Speaking of St. Charbel, readers may or may not know that Maronite Catholics are not unknown in the South.  Particularly along railroad lines – the Lebanese were one of the ethnic groups that showed up to do the work.  I gave a woman’s day of recollection over in Jackson, Mississippi, once and a huge proportion of the women present claimed Lebanese roots.  Here in Birmingham, the Maronite Catholic Church, St. Elias, is venerable and established.  The Catholic elementary school my boys used to go to had a Maronite school Mass twice a year. Fr. Mitch Pacwa, who lives here, is bi-ritual and regularly celebrates the Maronite liturgy at St. Elias when he is in town. Here is a photo of Fr. Mitch on the occasion of the tour of St. Charbel’s relics, which stopped here a couple of years ago. 

A few years ago, I went to an estate sale, and this one was unusual because there was lots of Catholic stuff.  That’s not a normal feature of estate sales in Birmingham, Alabama.  But this one was very Catholic and specifically, very Maronite.  This was one of my treasures from that day:

Do you have a St. Charbel thermometer?

Didn’t think so.

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We are back in Birmingham. It was sketchy there for a bit last night. Our flight from Belize City took off a little early and went smoothly, but about 30 minutes from Houston, a flight attendant standing in the aisle next to me mouthed to another approaching her, The airport’s closed. 

Oh.

I started working out in my head where an international flight could be diverted – probably Dallas or New Orleans. Dallas would give us a better chance for getting home reasonably on schedule. If it was New Orleans, I could rent a car and drive and be home in five hours. This might work.

But no need. After a few announcements – airport’s closed…airport’s open now…we landed.

Then we got the delightful news that because of lightning, the ground crews were not allowed on the field to guide the planes in, and until lightning moved beyond that 5 mile radius, we were stuck where we were, rain beating down around us.

Welp. My only hope was that this delay would impact all flights – how could it not? – but the United app kept showing my BHM flight on time, which made no sense to me. Finally, it showed a 15 minute delay, which still made no sense, but just in case, I started researching options – there were none. No fights from any airline out of Houston in Birmingham after 7:45 (not that that were many anyway).

Oh well. The only glitch for me was that my older son, who has been at an academic kind of activity week in Chicago with a friend was being driven back by the friend’s dad – and the original plan was for a Sunday travel day. But…then J texted me with the news that they were going to hit it hard and leave Chicago then and go the whole way – he’d spend the night at their house, since they wouldn’t get back until 3 am or so. That was all still fine, but if we were delayed and couldn’t get back until noonish on Sunday….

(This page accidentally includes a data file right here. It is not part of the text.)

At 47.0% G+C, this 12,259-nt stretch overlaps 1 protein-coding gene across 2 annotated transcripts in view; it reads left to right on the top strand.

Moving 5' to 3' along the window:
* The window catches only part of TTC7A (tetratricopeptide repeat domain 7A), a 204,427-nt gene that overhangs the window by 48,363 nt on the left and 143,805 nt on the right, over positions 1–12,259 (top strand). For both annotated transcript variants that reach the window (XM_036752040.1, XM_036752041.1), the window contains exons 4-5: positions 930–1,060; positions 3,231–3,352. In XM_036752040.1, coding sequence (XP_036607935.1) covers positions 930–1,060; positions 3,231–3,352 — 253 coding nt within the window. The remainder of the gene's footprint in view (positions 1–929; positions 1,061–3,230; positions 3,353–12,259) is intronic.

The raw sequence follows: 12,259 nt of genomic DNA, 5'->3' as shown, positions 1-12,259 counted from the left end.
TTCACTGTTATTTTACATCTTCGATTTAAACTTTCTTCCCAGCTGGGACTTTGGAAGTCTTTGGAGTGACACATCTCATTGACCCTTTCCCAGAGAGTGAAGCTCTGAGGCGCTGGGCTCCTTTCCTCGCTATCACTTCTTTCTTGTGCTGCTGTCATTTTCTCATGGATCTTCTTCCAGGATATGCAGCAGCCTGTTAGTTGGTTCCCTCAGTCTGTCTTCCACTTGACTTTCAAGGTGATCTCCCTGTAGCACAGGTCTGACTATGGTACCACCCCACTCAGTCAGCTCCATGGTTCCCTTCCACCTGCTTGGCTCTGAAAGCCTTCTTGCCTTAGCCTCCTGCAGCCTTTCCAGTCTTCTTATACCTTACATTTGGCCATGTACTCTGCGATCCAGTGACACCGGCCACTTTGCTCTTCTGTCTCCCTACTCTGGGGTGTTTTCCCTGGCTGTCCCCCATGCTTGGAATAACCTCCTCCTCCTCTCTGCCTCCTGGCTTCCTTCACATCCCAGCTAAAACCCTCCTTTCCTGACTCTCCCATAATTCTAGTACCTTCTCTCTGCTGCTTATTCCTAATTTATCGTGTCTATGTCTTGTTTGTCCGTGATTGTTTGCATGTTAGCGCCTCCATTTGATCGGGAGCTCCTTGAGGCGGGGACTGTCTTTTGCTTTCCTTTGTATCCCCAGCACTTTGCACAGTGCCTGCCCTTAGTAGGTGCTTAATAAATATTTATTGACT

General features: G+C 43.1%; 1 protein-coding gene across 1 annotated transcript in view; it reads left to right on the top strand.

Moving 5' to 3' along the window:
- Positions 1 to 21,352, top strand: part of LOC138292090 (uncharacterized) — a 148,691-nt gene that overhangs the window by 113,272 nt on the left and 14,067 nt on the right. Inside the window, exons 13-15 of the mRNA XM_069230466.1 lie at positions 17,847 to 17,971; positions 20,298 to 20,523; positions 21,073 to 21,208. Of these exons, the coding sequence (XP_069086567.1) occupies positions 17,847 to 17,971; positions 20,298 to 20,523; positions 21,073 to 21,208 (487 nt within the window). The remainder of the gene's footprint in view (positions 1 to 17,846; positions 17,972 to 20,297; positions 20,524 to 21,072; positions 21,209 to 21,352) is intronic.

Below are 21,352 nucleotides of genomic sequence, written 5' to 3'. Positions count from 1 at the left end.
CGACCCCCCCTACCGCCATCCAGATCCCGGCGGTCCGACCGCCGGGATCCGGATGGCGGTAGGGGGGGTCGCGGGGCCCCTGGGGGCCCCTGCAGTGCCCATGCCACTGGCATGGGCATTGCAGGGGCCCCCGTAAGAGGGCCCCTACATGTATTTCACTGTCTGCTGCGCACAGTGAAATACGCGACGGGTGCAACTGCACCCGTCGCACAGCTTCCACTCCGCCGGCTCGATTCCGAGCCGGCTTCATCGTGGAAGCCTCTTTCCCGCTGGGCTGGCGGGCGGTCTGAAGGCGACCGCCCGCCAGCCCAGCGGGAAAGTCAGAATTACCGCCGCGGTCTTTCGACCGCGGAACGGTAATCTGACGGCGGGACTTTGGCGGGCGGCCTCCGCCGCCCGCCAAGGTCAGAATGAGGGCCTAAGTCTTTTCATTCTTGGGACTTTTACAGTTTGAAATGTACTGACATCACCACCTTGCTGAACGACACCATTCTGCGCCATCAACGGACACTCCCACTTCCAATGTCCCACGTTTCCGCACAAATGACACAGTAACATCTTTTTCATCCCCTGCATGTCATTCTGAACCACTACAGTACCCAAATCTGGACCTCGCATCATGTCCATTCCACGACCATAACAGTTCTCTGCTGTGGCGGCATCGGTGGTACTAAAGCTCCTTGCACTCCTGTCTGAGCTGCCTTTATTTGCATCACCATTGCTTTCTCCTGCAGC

You don’t have a house key with you.

Because you told me not to take it so I wouldn’t risk losing it. 

Right. 

No, not a huge problem, but still another annoying factor to factor in.

Well, the lightning finally cleared, we taxied and were allowed off the plane. We raced to immigration which was, amazingly, a cavernous empty space. Obviously because the airport had ceased operations for a while, but still startling to see. Through US customs and immigration in 5 minutes? I’ll take it.

Maybe there’s hope!

Or not. If you are not familiar with how to deal with connecting flights after international travel it’s this:

You have to clear US immigration, then get your bag from baggage claim, then recheck it, then go through airport security to get to the domestic part of the airport.  My app was still showing a 7:45 departure, so I was fairly hopeless at this point – because it was 7:35.

(And why did we check a bag? Because you probably know that I usually don’t. Because a couple of the souvenirs we bought wouldn’t have passed through security – a sharp thing and some liquids over 4 ounces. I was really questioning the wisdom of those purchases at this point.)

The baggage handler who would take our bag for recheck scanned things here and there and determined that we still had 19 minutes to make our flight and we might as well try. I was optimistic, based on his word, for about 23 seconds – the time it took to leave him, go up the escalator and see the security line. Pretty long. Ridiculous.

We got through, and while I didn’t think there was hope, we forged on. On the skytrain to the terminal I saw the airport Marriott and figured that would be the night I’d use the one free room I have left in that account. We departed the train, raced to the gate, and the first word I saw was DEPARTED.  I stopped dead in my tracks, disappointed but not surprised, when a guy in a beautiful crimson Roll Tide t-shirt said, “Oh, it hasn’t left yet. We haven’t even started boarding . I don’t know why it says that.”

Thank. You.